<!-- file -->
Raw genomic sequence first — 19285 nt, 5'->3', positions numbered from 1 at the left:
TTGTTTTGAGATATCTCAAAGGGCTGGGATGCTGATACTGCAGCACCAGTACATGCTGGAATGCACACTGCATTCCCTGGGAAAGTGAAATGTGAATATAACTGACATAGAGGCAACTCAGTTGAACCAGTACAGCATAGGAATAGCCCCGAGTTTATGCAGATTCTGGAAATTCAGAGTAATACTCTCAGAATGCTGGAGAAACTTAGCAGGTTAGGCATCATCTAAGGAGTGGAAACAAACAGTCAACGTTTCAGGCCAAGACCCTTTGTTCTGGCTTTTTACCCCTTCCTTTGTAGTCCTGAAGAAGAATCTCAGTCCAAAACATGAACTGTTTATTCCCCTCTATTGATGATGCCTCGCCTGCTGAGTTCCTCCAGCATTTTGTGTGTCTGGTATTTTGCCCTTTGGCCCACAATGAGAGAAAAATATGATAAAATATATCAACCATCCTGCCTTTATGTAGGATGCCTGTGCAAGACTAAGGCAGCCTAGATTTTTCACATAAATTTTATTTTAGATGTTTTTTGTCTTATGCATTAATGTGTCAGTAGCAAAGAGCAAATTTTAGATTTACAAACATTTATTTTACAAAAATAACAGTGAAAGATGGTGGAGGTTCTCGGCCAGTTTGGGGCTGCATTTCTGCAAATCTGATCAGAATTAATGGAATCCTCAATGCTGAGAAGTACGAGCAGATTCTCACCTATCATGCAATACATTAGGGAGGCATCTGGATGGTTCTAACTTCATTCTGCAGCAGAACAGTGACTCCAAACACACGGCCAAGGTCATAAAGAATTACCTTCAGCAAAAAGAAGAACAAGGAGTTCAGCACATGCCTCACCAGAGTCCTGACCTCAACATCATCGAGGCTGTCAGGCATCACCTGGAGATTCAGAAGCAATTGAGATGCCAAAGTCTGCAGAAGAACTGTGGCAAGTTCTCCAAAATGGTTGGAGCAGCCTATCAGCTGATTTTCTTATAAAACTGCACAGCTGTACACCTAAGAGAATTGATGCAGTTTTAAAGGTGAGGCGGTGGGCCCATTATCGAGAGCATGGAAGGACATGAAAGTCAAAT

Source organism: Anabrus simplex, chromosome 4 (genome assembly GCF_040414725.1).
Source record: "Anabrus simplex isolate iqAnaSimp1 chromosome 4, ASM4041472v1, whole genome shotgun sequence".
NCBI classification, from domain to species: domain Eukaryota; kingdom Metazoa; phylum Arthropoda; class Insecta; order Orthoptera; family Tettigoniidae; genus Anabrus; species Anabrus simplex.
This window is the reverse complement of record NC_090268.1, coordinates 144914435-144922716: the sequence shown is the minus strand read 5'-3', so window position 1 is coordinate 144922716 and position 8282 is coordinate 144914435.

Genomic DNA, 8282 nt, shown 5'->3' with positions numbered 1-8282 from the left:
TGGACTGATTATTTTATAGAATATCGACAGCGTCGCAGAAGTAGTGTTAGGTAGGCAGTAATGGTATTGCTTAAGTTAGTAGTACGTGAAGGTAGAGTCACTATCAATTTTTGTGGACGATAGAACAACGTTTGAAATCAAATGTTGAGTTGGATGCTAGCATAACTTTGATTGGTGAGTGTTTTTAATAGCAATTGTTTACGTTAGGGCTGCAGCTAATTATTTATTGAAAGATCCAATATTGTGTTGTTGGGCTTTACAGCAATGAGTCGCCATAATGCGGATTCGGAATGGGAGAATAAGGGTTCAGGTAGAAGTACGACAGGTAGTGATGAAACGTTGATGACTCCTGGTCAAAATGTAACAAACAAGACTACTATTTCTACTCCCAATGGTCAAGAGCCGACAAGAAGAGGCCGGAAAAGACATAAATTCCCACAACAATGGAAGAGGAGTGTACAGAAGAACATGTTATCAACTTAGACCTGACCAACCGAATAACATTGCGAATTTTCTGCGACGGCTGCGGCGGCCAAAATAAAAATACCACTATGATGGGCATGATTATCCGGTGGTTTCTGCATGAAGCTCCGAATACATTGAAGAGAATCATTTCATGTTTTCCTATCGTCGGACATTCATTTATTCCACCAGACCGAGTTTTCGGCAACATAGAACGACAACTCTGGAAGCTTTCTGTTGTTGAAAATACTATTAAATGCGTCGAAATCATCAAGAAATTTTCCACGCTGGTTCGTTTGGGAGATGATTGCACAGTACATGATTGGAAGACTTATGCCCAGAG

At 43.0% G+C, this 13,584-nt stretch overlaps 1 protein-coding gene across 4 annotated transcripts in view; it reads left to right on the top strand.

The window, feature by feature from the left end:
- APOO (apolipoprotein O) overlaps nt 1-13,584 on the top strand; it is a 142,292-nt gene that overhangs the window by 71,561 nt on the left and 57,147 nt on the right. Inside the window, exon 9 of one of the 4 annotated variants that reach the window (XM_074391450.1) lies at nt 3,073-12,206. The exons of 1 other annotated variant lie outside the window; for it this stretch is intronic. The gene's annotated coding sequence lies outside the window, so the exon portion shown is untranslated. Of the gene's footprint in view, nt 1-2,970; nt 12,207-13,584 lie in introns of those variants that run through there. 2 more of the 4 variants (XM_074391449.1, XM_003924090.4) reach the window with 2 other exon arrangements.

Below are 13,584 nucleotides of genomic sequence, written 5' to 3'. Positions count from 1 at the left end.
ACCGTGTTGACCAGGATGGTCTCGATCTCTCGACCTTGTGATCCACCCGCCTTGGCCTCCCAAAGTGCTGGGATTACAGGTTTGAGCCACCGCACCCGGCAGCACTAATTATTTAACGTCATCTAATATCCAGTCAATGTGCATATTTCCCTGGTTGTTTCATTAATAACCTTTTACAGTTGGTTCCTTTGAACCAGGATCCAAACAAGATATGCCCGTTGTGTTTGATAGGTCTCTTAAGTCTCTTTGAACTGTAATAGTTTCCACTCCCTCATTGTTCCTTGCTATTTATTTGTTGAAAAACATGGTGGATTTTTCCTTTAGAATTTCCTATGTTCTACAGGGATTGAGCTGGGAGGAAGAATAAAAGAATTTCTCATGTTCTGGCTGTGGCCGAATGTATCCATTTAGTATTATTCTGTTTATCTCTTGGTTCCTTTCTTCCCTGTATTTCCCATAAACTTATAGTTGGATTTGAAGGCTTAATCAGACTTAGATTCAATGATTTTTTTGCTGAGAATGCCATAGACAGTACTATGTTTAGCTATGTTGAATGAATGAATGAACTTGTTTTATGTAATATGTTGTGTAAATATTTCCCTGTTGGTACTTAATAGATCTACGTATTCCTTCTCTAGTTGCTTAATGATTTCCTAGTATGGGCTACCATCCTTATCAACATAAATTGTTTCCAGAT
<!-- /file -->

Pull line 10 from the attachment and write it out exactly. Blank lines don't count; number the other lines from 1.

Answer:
The window, feature by feature from the left end: